## Brainteaser 1631: Ali Baba’s boxes

**From The Sunday Times, 12th December 1993** [link]

The royal jewellers Fabulé make standard-sized golden cubic boxes which are diamond-encrusted on the outside. They make these from large sheets of gold which have been encrusted with diamonds on one side and they then cut out the required shapes to make the boxes.

For example, the 3-by-4 cruciform shown on the left below provides a shape which folds up into a cubic box, but the strip on the right does not.

Recently thieves broke into the Fabulé workshops and stole various cut-out pieces of the diamond-encrusted sheeting. They did not realise that in fact they had taken the mis-cuts: all the pieces that consisted of six squares but none would actually fold into a box. And their haul consisted of one piece of each possible faulty shape.

How many pieces did they steal?

This puzzle was selected for the book *Brainteasers* (2002, edited by Victor Bryant). The text was changed, but the substance of the puzzle remains the same.

[teaser1631]

## Jim Randell 9:20 am

on23 July 2019 Permalink |It seems like a bit of a wasteful manufacturing process, but it does mean that the shapes cannot be turned over. (Although card with different coloured sides would have sufficed).

I enjoyed programming a constructive solution for this puzzle.

This Python program generates possible shapes that consist of 6 connected squares, and determines how many different shapes there are when translation and rotation are allowed (but not reflection). It then takes those shapes and attempts to wrap each one around a cube to find out which of them represent the net of a cube.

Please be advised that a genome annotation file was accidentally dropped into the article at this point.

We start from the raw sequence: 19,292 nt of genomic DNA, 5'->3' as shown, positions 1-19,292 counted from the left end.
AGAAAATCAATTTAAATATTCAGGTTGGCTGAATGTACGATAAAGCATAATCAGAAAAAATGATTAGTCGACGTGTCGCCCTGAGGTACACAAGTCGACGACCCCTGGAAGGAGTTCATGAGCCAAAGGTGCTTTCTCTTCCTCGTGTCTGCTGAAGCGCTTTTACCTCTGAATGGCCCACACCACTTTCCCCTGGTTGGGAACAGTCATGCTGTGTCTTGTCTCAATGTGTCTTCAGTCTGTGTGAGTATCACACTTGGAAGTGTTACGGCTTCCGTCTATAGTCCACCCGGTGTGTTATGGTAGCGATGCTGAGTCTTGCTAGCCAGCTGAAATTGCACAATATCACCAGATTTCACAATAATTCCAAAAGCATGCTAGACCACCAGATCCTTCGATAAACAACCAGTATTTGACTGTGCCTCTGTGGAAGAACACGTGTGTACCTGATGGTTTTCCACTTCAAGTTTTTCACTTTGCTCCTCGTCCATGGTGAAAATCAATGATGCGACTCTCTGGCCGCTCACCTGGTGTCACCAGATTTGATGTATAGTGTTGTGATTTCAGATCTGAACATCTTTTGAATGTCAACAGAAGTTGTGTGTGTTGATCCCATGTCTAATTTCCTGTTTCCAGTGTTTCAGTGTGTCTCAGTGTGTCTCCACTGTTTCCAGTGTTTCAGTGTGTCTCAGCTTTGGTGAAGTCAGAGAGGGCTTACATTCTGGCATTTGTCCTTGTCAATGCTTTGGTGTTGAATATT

It runs in 982ms

Run:[ @repl.it ]Solution:There are 40 shapes that cannot be folded into a cube.We can make 60 different shapes out of 6 joined squares (where reflection is not allowed). (See OEIS A000988 [ @oeis ]).

And there are 11 shapes that can be folded to make a cube (if reflection is allowed):

The two of these on the left are

achiral(i.e. their mirror image can be formed by rotating the piece), leaving 9 that arechiral(i.e. the mirror image cannot be formed by rotation of the piece). So we need to make mirror images of the 9 chiral shapes to give 20 shapes altogether that can be folded into a cube (where reflection is not allowed).The remaining 40 shapes cannot be folded into a cube.

See: [ @wikipedia ], which tells us there are 60 one-sided hexonimoes and gives the 11 nets of the cube. Which is enough information to determine the answer.

The program is constructive so can easily be augmented to plot the 60 shapes, and colour in those which can be folded into cubes. I used my simple plotting library [ @github ].

Run:[ @repl.it ]The output looks like this:

The colours show how the shape can be folded to give the colouring of a standard Rubik’s Cube.

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